Verrett describes the studio as “pretty awesome,” even by professional standards, with soundproof doors, acoustic panels on the walls and software-based outboard gear. He has gotten manufacturers to donate equipment, including microphones and headphones from music company Shure and a “really nice mic” from Lauten Audio. Verrett recently started a GoFundMe campaign to raise money to purchase more equipment. The studio needs new monitors; a good pair, he says, starts at $2,000.
Would-be recording artists sign up for hour-long recording sessions on Mondays,
Tuesdays, Thursdays and Fridays from 9 a.m. to 4 p.m. That the sessions are free is a big deal;
booking time at a traditional studio can cost up to $100 an hour — an impossible dream for people who can’t afford a place to live. Verrett helps the young artists do everything from laying vocals over existing beats to recording an original song from scratch. Once a musician records five songs, Verrett prints a CD for free. He also helps artists find a distributor like DistroKid to get their music on Spotify.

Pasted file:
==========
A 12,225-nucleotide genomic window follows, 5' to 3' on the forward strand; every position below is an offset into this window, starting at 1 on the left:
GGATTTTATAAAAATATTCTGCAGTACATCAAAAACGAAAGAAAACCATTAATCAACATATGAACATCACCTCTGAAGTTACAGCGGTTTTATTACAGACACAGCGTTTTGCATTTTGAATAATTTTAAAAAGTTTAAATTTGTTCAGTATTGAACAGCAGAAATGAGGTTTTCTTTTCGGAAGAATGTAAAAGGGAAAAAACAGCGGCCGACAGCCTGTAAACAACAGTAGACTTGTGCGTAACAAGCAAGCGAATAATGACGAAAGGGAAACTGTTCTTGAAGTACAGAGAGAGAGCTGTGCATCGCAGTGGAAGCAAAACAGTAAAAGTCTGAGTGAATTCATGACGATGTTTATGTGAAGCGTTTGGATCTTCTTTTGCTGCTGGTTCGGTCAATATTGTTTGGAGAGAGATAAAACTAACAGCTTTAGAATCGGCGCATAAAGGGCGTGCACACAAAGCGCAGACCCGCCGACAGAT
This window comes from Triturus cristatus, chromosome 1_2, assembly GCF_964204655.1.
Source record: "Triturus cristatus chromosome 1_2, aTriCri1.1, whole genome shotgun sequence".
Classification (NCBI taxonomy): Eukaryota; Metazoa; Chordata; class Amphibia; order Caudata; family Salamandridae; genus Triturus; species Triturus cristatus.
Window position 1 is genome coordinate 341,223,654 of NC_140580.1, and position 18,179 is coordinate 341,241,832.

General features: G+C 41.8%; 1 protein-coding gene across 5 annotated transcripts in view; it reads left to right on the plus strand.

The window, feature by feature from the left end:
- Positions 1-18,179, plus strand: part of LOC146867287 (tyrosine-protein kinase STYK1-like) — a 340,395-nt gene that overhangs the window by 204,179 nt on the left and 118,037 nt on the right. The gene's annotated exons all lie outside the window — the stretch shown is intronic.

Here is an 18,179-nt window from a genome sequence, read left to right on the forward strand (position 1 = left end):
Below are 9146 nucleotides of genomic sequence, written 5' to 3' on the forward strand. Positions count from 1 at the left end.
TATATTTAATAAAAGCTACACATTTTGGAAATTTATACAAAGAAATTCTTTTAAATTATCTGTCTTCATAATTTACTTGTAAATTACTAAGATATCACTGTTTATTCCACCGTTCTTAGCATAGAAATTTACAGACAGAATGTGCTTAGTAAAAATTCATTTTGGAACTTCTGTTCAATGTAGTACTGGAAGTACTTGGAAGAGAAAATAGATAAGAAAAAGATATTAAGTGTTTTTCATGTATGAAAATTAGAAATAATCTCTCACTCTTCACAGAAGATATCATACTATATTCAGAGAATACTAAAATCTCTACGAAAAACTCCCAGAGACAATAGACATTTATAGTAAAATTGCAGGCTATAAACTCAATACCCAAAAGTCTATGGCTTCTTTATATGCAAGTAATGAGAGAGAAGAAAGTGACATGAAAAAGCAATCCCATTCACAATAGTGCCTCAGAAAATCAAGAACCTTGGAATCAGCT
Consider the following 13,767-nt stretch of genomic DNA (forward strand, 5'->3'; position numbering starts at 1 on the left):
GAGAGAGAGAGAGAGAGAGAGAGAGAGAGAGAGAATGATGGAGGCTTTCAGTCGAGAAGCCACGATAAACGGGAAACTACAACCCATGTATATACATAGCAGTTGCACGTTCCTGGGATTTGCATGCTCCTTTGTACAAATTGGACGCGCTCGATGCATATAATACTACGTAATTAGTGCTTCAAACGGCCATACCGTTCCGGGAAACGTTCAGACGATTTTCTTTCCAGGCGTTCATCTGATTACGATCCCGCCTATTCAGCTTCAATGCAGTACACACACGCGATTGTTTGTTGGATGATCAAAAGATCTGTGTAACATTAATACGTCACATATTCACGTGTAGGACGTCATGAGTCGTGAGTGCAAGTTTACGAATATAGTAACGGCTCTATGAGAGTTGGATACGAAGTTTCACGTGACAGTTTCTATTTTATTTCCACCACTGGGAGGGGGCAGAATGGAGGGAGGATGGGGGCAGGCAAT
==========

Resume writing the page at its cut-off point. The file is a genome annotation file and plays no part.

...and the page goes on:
The one-hour sessions are “a fast-forwarded version of a traditional session,” says Verrett, who tours and records under the artist name So Much Light. “The changeover is outrageous. Some days I can’t believe I made five things from scratch.”
He has helped young artists create everything from gangster rap to singer-songwriter melodies, with a heavy concentration on hip-hop, R&B and pop. Loescher points to 32-year-old Verrett’s easy rapport with the young people at the Creation District as a major plus. “It’s because he’s a musician and artist, not a social worker,” she says. “He connects with them naturally.”